An interview with Bobby Decker
He’s a man with everything when it comes to his career. And a man who could have any material item he wants. But he’s not at all interested in most things – or at least, not anymore. Bobby Dekeyser used to be professional soccer player, became the founder of the outdoor furniture company Dedon, and is now a self-made multimillionaire. Over a coffee in Berlin, he reveals to COMPANION why earthly possessions are no longer important to him, why he actually used to want to become bourgeois, and what he currently cares about more than anything.
COMPANION: Bobby, I’ve read that you divide your time between Hamburg, Berlin, New York, and Ibiza ...
Bobby Dekeyser: I find choosing one residence difficult. I like moving around. I try to go with the flow and I do constantly lose myself, but I discover a lot of unexpected things living this way. But what I always miss after a short time in the city is nature. This is why I’ve sold all my houses and apartments in cities, and why I’ve been living in Ibiza and in a small, secluded house in the mountains.
You said that you’re a “nomadic spirit,” but you sell furniture at your company, Dedon, so that people can settle down in one place. How do the two philosophies fit together?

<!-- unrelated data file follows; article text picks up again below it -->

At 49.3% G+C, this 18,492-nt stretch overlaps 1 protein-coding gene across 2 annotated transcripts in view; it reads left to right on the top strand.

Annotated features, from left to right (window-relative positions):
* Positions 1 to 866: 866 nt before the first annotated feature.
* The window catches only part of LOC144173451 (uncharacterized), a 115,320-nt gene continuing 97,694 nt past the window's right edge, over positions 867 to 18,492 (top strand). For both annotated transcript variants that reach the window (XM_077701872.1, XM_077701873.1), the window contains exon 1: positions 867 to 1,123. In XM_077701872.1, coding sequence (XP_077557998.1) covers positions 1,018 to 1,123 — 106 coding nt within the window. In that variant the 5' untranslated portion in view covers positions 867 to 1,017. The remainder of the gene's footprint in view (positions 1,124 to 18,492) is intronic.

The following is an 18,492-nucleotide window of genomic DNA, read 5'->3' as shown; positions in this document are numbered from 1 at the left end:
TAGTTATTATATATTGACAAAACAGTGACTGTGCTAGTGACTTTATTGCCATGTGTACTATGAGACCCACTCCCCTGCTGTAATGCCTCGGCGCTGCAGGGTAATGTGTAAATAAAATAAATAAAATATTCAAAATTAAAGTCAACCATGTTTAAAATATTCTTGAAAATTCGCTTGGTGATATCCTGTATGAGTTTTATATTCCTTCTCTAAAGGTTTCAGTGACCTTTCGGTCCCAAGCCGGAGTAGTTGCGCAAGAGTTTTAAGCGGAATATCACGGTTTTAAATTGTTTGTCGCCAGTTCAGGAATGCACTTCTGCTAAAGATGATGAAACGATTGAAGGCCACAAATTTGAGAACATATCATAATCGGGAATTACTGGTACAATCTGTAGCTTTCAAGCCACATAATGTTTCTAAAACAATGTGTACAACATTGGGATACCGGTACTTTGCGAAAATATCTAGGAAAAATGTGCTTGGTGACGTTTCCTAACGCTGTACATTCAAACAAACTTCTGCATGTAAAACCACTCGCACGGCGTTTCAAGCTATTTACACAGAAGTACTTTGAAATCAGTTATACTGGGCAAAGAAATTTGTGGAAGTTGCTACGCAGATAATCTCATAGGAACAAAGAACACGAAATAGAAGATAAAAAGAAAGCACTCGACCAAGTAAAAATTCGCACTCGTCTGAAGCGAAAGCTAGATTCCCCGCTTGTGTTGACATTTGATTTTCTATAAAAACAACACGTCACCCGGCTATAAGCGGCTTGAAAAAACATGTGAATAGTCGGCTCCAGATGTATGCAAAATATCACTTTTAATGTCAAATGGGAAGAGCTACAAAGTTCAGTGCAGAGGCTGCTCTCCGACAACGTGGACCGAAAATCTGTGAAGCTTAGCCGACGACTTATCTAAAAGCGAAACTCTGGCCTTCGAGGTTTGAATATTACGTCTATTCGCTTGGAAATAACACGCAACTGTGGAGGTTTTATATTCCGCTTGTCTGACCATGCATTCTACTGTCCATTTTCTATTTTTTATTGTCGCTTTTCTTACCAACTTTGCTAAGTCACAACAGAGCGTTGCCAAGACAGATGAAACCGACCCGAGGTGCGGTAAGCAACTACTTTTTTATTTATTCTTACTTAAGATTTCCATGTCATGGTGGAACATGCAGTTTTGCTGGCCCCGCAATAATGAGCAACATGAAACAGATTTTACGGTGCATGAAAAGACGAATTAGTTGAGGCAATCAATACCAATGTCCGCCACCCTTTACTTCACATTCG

I care about creating atmospheres. An image of desire. A place where people can come together and feel comfortable. Dedon does make furniture, but it’s about representing the feeling of being alive. “Tour de Monde” is the title of our latest catalogue, and that’s just like my own life.
You have no office and no secretary. How do you work?
I have one advantage – and this isn’t false modesty – I’m not good at many things. I’m not a businessman, I’m not a designer, nor am I a philosopher, but I have faith in people. I have ideas and pictures, and I attempt to communicate these, but I don’t try to motivate people. Instead, I try to help them see my vision. Just like in an orchestra – I can come in to a project, I can judge, and I can let the “music” carry on. Then I am ready again to approach the next project. In this way I can do a lot of things without being operationally tied to them. It wouldn’t be helpful for my company or for my foundation, Dekeyser & Friends, if I was there too often, since I would be constantly refining ideas. That’s very obstructive in daytoday work.